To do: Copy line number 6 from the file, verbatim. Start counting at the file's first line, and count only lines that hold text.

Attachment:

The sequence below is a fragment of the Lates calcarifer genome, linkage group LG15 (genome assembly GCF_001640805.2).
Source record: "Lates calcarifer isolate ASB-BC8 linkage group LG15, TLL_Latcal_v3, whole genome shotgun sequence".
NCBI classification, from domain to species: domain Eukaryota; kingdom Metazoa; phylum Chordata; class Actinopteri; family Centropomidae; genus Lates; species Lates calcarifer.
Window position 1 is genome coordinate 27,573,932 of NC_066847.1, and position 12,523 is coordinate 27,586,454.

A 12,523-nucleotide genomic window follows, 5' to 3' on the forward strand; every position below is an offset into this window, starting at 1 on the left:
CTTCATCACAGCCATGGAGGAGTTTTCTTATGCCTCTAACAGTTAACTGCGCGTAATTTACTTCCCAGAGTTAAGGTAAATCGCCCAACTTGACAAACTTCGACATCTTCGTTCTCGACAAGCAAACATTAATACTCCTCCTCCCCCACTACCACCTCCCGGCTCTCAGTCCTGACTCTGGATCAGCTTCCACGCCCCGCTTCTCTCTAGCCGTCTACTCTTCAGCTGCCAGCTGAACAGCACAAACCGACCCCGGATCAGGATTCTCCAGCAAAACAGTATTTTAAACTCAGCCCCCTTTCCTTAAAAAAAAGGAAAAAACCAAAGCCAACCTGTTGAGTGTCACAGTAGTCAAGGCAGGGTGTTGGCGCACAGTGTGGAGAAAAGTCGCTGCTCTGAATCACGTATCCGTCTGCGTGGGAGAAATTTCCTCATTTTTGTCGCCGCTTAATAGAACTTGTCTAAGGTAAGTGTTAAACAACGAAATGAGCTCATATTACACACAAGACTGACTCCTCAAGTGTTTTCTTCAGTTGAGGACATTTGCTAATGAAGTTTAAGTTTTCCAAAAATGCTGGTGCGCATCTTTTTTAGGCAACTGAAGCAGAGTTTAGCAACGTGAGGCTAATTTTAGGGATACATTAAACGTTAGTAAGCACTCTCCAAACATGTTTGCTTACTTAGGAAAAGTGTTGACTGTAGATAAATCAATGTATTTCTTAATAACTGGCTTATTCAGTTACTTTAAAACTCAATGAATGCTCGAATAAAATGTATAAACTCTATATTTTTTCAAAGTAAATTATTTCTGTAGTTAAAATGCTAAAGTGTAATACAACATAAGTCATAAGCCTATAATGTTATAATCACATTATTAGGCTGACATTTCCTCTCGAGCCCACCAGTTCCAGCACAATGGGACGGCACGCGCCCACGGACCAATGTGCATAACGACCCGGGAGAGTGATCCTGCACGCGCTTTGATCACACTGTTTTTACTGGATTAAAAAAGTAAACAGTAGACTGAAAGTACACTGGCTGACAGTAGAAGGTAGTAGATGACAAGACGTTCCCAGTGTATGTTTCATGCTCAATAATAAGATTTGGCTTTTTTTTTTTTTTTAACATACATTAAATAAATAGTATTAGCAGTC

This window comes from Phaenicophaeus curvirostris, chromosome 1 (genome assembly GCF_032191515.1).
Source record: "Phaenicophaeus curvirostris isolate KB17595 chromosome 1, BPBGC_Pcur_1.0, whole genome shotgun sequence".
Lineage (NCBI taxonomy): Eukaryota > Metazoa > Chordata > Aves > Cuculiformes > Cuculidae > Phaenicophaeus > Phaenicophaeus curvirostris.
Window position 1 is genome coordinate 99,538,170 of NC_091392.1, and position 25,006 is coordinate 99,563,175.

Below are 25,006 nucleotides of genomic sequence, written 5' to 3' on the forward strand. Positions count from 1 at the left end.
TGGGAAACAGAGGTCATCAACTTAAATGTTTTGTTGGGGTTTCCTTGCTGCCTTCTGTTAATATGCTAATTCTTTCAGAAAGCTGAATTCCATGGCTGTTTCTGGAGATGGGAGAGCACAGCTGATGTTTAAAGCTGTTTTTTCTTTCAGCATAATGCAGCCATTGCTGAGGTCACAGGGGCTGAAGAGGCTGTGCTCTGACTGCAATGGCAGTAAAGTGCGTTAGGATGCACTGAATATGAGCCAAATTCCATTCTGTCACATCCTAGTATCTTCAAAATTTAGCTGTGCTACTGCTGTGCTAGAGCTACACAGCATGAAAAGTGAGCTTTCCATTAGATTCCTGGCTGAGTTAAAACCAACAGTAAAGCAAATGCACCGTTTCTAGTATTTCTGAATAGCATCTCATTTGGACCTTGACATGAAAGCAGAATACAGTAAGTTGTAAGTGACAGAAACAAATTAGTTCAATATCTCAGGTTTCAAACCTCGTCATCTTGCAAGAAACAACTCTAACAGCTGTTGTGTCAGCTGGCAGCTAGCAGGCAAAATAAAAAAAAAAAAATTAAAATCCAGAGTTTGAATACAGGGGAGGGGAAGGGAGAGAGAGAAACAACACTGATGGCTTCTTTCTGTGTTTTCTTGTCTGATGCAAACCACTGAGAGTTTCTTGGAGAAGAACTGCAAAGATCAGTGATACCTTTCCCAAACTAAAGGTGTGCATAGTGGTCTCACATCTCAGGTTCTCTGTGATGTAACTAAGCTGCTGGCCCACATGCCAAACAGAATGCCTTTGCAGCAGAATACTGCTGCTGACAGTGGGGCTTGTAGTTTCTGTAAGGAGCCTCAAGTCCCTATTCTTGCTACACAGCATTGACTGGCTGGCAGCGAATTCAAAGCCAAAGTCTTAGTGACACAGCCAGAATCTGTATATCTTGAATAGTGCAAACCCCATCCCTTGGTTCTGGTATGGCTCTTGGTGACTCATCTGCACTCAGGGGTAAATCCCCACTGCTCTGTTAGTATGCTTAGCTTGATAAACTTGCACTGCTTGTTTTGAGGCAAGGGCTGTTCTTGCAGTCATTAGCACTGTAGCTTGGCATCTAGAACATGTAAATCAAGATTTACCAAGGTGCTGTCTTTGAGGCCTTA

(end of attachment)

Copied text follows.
CTTCATCACAGCCATGGAGGAGTTTTCTTATGCCTCTAACAGTTAACTGCGCGTAATTTACTTCCCAGAGTTAAGGTAAATCGCCCAACTTGACAAACTTCGACATCTTCGTTCTCGACAAGCAAACATTAATACTCCTCCTCCCCCACTACCACCTCCCGGCTCTCAGTCCTGACTCTGGATCAGCTTCCACGCCCCGCTTCTCTCTAGCCGTCTACTCTTCAGCTGCCAGCTGAACAGCACAAACCGACCCCGGATCAGGATTCTCCAGCAAAACAGTATTTTAAACTCAGCCCCCTTTCCTTAAAAAAAAGGAAAAAACCAAAGCCAACCTGTTGAGTGTCACAGTAGTCAAGGCAGGGTGTTGGCGCACAGTGTGGAGAAAAGTCGCTGCTCTGAATCACGTATCCGTCTGCGTGGGAGAAATTTCCTCATTTTTGTCGCCGCTTAATAGAACTTGTCTAAGGTAAGTGTTAAACAACGAAATGAGCTCATATTACACACAAGACTGACTCCTCAAGTGTTTTCTTCAGTTGAGGACATTTGCTAATGAAGTTTAAGTTTTCCAAAAATGCTGGTGCGCATCTTTTTTAGGCAACTGAAGCAGAGTTTAGCAACGTGAGGCTAATTTTAGGGATACATTAAACGTTAGTAAGCACTCTCCAAACATGTTTGCTTACTTAGGAAAAGTGTTGACTGTAGATAAATCAATGTATTTCTTAATAACTGGCTTATTCAGTTACTTTAAAACTCAATGAATGCTCGAATAAAATGTATAAACTCTATATTTTTTCAAAGTAAATTATTTCTGTAGTTAAAATGCTAAAGTGTAATACAACATAAGTCATAAGCCTATAATGTTATAATCACATTATTAGGCTGACATTTCCTCTCGAGCCCACCAGTTCCAGCACAATGGGACGGCACGCGCCCACGGACCAATGTGCATAACGACCCGGGAGAGTGATCCTGCACGCGCTTTGATCACACTGTTTTTACTGGATTAAAAAAGTAAACAGTAGACTGAAAGTACACTGGCTGACAGTAGAAGGTAGTAGATGACAAGACGTTCCCAGTGTATGTTTCATGCTCAATAATAAGATTTGGCTTTTTTTTTTTTTTTAACATACATTAAATAAATAGTATTAGCAGTC